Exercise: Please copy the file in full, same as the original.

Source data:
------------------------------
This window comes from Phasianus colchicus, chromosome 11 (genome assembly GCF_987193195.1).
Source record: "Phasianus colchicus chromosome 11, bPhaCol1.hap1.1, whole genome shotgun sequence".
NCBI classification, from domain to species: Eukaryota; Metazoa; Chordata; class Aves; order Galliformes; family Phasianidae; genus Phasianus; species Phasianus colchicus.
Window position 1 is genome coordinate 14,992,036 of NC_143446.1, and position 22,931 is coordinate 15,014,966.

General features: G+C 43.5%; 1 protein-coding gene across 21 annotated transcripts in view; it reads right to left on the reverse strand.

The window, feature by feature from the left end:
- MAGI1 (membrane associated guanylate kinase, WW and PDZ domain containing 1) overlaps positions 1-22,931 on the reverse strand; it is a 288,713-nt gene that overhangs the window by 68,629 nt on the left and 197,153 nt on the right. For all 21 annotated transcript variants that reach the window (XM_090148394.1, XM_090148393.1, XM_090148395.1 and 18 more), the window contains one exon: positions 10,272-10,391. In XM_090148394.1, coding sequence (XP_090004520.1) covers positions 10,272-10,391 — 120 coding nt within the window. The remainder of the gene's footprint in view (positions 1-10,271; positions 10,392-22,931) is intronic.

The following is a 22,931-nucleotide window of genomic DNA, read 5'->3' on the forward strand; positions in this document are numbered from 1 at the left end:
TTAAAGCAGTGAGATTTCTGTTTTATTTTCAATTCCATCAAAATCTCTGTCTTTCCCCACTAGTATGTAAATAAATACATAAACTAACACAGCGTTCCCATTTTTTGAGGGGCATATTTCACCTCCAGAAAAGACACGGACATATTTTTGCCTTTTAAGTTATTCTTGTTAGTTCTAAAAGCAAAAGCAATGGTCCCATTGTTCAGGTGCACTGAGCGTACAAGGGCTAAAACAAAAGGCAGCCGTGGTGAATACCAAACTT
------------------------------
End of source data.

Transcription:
This window comes from Phasianus colchicus, chromosome 11 (genome assembly GCF_987193195.1).
Source record: "Phasianus colchicus chromosome 11, bPhaCol1.hap1.1, whole genome shotgun sequence".
NCBI classification, from domain to species: Eukaryota; Metazoa; Chordata; class Aves; order Galliformes; family Phasianidae; genus Phasianus; species Phasianus colchicus.
Window position 1 is genome coordinate 14,992,036 of NC_143446.1, and position 22,931 is coordinate 15,014,966.

General features: G+C 43.5%; 1 protein-coding gene across 21 annotated transcripts in view; it reads right to left on the reverse strand.

The window, feature by feature from the left end:
- MAGI1 (membrane associated guanylate kinase, WW and PDZ domain containing 1) overlaps positions 1-22,931 on the reverse strand; it is a 288,713-nt gene that overhangs the window by 68,629 nt on the left and 197,153 nt on the right. For all 21 annotated transcript variants that reach the window (XM_090148394.1, XM_090148393.1, XM_090148395.1 and 18 more), the window contains one exon: positions 10,272-10,391. In XM_090148394.1, coding sequence (XP_090004520.1) covers positions 10,272-10,391 — 120 coding nt within the window. The remainder of the gene's footprint in view (positions 1-10,271; positions 10,392-22,931) is intronic.

The following is a 22,931-nucleotide window of genomic DNA, read 5'->3' on the forward strand; positions in this document are numbered from 1 at the left end:
TTAAAGCAGTGAGATTTCTGTTTTATTTTCAATTCCATCAAAATCTCTGTCTTTCCCCACTAGTATGTAAATAAATACATAAACTAACACAGCGTTCCCATTTTTTGAGGGGCATATTTCACCTCCAGAAAAGACACGGACATATTTTTGCCTTTTAAGTTATTCTTGTTAGTTCTAAAAGCAAAAGCAATGGTCCCATTGTTCAGGTGCACTGAGCGTACAAGGGCTAAAACAAAAGGCAGCCGTGGTGAATACCAAACTT